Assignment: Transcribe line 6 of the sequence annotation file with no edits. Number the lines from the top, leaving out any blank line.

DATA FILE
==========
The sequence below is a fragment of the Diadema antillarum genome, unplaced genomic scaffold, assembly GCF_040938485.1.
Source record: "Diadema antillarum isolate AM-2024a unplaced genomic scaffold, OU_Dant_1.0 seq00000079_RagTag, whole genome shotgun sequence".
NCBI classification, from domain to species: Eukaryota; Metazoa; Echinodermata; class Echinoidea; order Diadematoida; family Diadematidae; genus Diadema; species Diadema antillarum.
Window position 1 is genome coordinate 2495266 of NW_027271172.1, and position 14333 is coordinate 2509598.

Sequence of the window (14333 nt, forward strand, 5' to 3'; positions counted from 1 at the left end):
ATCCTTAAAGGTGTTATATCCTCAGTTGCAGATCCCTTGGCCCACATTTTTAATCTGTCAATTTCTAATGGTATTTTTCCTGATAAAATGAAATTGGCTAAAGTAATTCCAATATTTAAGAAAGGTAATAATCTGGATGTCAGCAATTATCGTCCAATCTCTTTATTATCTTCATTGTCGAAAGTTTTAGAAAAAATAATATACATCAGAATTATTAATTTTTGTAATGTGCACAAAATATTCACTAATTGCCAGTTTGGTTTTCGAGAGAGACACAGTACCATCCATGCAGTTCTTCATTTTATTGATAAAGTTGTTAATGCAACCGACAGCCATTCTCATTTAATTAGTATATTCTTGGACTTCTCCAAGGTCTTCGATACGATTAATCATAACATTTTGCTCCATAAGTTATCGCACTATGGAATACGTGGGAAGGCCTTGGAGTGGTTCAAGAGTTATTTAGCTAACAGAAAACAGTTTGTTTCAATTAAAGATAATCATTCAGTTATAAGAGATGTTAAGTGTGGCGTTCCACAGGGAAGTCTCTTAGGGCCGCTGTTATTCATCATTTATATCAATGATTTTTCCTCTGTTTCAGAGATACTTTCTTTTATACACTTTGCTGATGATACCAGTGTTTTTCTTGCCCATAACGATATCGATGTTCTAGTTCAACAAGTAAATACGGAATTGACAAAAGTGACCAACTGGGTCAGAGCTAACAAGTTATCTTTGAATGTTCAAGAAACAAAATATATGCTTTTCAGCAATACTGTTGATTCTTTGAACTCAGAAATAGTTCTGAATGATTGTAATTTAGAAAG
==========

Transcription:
ATCCTTAAAGGTGTTATATCCTCAGTTGCAGATCCCTTGGCCCACATTTTTAATCTGTCAATTTCTAATGGTATTTTTCCTGATAAAATGAAATTGGCTAAAGTAATTCCAATATTTAAGAAAGGTAATAATCTGGATGTCAGCAATTATCGTCCAATCTCTTTATTATCTTCATTGTCGAAAGTTTTAGAAAAAATAATATACATCAGAATTATTAATTTTTGTAATGTGCACAAAATATTCACTAATTGCCAGTTTGGTTTTCGAGAGAGACACAGTACCATCCATGCAGTTCTTCATTTTATTGATAAAGTTGTTAATGCAACCGACAGCCATTCTCATTTAATTAGTATATTCTTGGACTTCTCCAAGGTCTTCGATACGATTAATCATAACATTTTGCTCCATAAGTTATCGCACTATGGAATACGTGGGAAGGCCTTGGAGTGGTTCAAGAGTTATTTAGCTAACAGAAAACAGTTTGTTTCAATTAAAGATAATCATTCAGTTATAAGAGATGTTAAGTGTGGCGTTCCACAGGGAAGTCTCTTAGGGCCGCTGTTATTCATCATTTATATCAATGATTTTTCCTCTGTTTCAGAGATACTTTCTTTTATACACTTTGCTGATGATACCAGTGTTTTTCTTGCCCATAACGATATCGATGTTCTAGTTCAACAAGTAAATACGGAATTGACAAAAGTGACCAACTGGGTCAGAGCTAACAAGTTATCTTTGAATGTTCAAGAAACAAAATATATGCTTTTCAGCAATACTGTTGATTCTTTGAACTCAGAAATAGTTCTGAATGATTGTAATTTAGAAAG